IT Giants Publish New Design Tools to Wake PCs Instantly from Sleep

IT Giants Publish New Design Tools to Wake PCs Instantly from Sleep

The vast majority of PCs in the world currently don't use any power management tools -- software to put unused displays and hard drives into energy-saving sleep mode -- even though most PCs are sold with those tools installed as part of the operating system.

Part of the challenge is a lack of awareness about just how much energy idle computers use, but more often computer users and IT managers don't want to wait for machines to wake up from sleep, which can hinder productivity and slow updates and systems administration tasks.

A new guide released this month by the Climate Savers Computing Initiative offers instructions on how to overcome the challenges of sleep state standby (S3) technology, and gives IT manufacturers tools to build energy efficient platforms that users will actually employ.

"Currently, 90 percent of desktops do not use power management, even though today's computers support this feature in their operating systems, power management software and platform components and design," Pat Tiernan, executive director of Climate Savers Computing, said in a statement. "Users prefer to have instant access to their network. Our challenge is to lower an idle, unused computer's energy consumption without sacrificing system productivity or performance."

The Power Management Systems Guide, which was developed in a collaboration among Dell, Fujitsu, HP, Intel, LSI, Lenovo and Microsoft, lays out the benefits of adopting power management technologies, which can save a company installing such tools on 1,000 PCs $30,000 a year in energy costs. The guide offers detailed instructions on design elements ranging from hardware to user interface to how to comply with the Energy Star standards and the forthcoming Ecma Network Proxy Standard.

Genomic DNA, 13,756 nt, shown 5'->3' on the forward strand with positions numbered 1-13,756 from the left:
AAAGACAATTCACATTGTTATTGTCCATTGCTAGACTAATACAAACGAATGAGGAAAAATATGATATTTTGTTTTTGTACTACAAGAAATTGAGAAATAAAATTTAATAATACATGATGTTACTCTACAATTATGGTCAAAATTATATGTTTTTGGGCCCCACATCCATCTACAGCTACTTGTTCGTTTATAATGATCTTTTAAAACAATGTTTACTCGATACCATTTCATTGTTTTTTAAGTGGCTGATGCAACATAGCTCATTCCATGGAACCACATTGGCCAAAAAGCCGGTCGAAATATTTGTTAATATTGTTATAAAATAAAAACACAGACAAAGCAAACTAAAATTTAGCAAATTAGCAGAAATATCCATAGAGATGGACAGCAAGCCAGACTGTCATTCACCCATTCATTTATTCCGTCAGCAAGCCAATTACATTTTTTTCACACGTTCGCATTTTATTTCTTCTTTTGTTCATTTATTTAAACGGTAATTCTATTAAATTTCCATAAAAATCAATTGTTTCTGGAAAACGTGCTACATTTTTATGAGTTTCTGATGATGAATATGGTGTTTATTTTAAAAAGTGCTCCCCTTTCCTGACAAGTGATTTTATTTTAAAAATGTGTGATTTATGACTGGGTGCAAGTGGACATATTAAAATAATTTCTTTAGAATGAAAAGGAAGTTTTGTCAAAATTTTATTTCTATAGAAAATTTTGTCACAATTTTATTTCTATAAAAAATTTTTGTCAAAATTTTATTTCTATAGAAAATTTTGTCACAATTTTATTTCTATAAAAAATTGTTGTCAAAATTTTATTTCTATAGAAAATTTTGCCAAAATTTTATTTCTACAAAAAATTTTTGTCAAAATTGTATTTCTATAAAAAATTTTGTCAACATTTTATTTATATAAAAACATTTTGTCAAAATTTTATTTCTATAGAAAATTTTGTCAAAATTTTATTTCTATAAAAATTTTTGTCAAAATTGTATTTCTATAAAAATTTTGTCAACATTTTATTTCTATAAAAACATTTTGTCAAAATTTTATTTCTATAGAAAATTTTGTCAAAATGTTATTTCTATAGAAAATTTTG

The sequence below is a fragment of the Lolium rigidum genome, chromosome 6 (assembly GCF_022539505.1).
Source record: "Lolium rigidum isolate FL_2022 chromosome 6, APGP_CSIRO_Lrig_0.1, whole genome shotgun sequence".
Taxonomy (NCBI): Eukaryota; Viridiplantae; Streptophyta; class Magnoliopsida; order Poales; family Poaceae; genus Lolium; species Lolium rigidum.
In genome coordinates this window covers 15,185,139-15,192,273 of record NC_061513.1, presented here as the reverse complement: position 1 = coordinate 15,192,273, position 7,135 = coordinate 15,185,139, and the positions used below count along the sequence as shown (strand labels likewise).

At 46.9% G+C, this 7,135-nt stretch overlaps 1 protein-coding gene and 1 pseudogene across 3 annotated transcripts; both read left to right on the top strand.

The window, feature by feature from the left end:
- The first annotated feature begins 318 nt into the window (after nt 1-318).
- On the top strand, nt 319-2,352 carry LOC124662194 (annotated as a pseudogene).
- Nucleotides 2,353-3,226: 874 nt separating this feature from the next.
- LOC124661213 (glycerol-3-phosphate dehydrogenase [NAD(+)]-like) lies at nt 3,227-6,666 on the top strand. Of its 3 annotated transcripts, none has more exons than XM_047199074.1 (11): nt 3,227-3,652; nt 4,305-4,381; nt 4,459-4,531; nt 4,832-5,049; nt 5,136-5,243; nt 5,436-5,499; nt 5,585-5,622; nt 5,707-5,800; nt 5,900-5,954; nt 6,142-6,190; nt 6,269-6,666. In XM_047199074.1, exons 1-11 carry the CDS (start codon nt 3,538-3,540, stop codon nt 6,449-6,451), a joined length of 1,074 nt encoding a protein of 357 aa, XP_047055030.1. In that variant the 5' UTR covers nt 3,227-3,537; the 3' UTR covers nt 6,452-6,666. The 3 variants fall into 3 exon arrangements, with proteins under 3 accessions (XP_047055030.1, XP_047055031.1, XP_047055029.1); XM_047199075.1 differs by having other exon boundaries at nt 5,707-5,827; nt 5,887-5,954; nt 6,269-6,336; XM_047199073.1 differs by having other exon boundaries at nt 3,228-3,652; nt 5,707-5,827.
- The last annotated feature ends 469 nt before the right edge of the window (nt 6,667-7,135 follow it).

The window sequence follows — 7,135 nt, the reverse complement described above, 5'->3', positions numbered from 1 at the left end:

"The Power Management Workgroup provides a great example of how Climate Savers Computing allows collaboration between technology competitors to build industry-wide efforts that positively impact both technology and behavior," Tiernan said. "By offering solutions to various technical issues, we hope the design guide will lead to an increased deployment of computer power management across the board, with improved designs leading to greater consumer adoption."

The Climate Savers Computing Initiative, launched by Google and Intel in 2007, now numbers hundreds of affiliates, associates, sponsors and supporters, all joined together with the goal of reducing the amount of energy and associated greenhouse gas emissions that the IT industry is responsible for. The industry is widely accepted to generate 2 percent of the world's emissions, although that number is also expected to grow rapidly as more countries and more elements of everyday life move online.

The Initiative has been expanding across the globe since its launch, with partnerships in Europe, China, India, and through partnerships with governors, universities and others.

The Power Management Systems Guide is available for download from GreenerComputing; more details are online at